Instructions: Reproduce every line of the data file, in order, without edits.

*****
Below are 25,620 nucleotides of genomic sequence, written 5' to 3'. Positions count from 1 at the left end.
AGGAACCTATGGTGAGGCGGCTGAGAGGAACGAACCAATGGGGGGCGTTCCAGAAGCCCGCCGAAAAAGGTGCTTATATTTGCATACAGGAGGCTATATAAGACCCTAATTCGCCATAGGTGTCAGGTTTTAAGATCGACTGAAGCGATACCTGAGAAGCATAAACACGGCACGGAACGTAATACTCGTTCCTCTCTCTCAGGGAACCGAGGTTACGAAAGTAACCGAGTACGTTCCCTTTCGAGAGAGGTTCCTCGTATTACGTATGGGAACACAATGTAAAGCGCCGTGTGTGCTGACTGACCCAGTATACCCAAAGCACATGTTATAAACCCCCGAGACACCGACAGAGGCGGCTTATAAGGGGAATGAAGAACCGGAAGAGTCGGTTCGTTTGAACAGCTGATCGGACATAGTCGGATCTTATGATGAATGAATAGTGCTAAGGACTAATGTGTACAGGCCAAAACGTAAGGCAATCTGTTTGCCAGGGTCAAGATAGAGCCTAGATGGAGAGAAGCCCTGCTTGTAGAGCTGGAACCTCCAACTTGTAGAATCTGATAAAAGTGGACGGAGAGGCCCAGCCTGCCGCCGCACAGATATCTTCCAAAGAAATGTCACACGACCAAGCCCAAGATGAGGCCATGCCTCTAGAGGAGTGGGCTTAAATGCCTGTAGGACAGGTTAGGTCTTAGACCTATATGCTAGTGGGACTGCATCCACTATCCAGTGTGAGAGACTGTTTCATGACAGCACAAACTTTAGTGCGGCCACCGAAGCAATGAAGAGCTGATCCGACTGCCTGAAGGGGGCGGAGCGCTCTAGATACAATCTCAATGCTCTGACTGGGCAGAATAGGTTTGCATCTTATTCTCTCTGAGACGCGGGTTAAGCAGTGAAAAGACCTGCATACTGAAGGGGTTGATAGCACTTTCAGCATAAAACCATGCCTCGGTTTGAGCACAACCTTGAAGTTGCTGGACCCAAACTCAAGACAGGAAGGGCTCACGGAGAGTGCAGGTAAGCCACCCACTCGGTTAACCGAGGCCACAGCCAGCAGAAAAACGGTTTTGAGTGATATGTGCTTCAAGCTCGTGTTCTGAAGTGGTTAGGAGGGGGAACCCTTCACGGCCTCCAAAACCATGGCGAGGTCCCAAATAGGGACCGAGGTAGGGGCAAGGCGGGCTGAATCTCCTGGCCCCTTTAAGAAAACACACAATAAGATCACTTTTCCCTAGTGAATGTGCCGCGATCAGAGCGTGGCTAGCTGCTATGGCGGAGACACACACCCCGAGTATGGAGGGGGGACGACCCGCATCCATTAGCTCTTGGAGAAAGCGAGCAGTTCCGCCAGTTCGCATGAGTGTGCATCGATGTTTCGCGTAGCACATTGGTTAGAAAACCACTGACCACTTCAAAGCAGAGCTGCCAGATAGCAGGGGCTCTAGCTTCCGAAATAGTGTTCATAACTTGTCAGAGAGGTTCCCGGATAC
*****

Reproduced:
Below are 25,620 nucleotides of genomic sequence, written 5' to 3'. Positions count from 1 at the left end.
AGGAACCTATGGTGAGGCGGCTGAGAGGAACGAACCAATGGGGGGCGTTCCAGAAGCCCGCCGAAAAAGGTGCTTATATTTGCATACAGGAGGCTATATAAGACCCTAATTCGCCATAGGTGTCAGGTTTTAAGATCGACTGAAGCGATACCTGAGAAGCATAAACACGGCACGGAACGTAATACTCGTTCCTCTCTCTCAGGGAACCGAGGTTACGAAAGTAACCGAGTACGTTCCCTTTCGAGAGAGGTTCCTCGTATTACGTATGGGAACACAATGTAAAGCGCCGTGTGTGCTGACTGACCCAGTATACCCAAAGCACATGTTATAAACCCCCGAGACACCGACAGAGGCGGCTTATAAGGGGAATGAAGAACCGGAAGAGTCGGTTCGTTTGAACAGCTGATCGGACATAGTCGGATCTTATGATGAATGAATAGTGCTAAGGACTAATGTGTACAGGCCAAAACGTAAGGCAATCTGTTTGCCAGGGTCAAGATAGAGCCTAGATGGAGAGAAGCCCTGCTTGTAGAGCTGGAACCTCCAACTTGTAGAATCTGATAAAAGTGGACGGAGAGGCCCAGCCTGCCGCCGCACAGATATCTTCCAAAGAAATGTCACACGACCAAGCCCAAGATGAGGCCATGCCTCTAGAGGAGTGGGCTTAAATGCCTGTAGGACAGGTTAGGTCTTAGACCTATATGCTAGTGGGACTGCATCCACTATCCAGTGTGAGAGACTGTTTCATGACAGCACAAACTTTAGTGCGGCCACCGAAGCAATGAAGAGCTGATCCGACTGCCTGAAGGGGGCGGAGCGCTCTAGATACAATCTCAATGCTCTGACTGGGCAGAATAGGTTTGCATCTTATTCTCTCTGAGACGCGGGTTAAGCAGTGAAAAGACCTGCATACTGAAGGGGTTGATAGCACTTTCAGCATAAAACCATGCCTCGGTTTGAGCACAACCTTGAAGTTGCTGGACCCAAACTCAAGACAGGAAGGGCTCACGGAGAGTGCAGGTAAGCCACCCACTCGGTTAACCGAGGCCACAGCCAGCAGAAAAACGGTTTTGAGTGATATGTGCTTCAAGCTCGTGTTCTGAAGTGGTTAGGAGGGGGAACCCTTCACGGCCTCCAAAACCATGGCGAGGTCCCAAATAGGGACCGAGGTAGGGGCAAGGCGGGCTGAATCTCCTGGCCCCTTTAAGAAAACACACAATAAGATCACTTTTCCCTAGTGAATGTGCCGCGATCAGAGCGTGGCTAGCTGCTATGGCGGAGACACACACCCCGAGTATGGAGGGGGGACGACCCGCATCCATTAGCTCTTGGAGAAAGCGAGCAGTTCCGCCAGTTCGCATGAGTGTGCATCGATGTTTCGCGTAGCACATTGGTTAGAAAACCACTGACCACTTCAAAGCAGAGCTGCCAGATAGCAGGGGCTCTAGCTTCCGAAATAGTGTTCATAACTTGTCAGAGAGGTTCCCGGATAC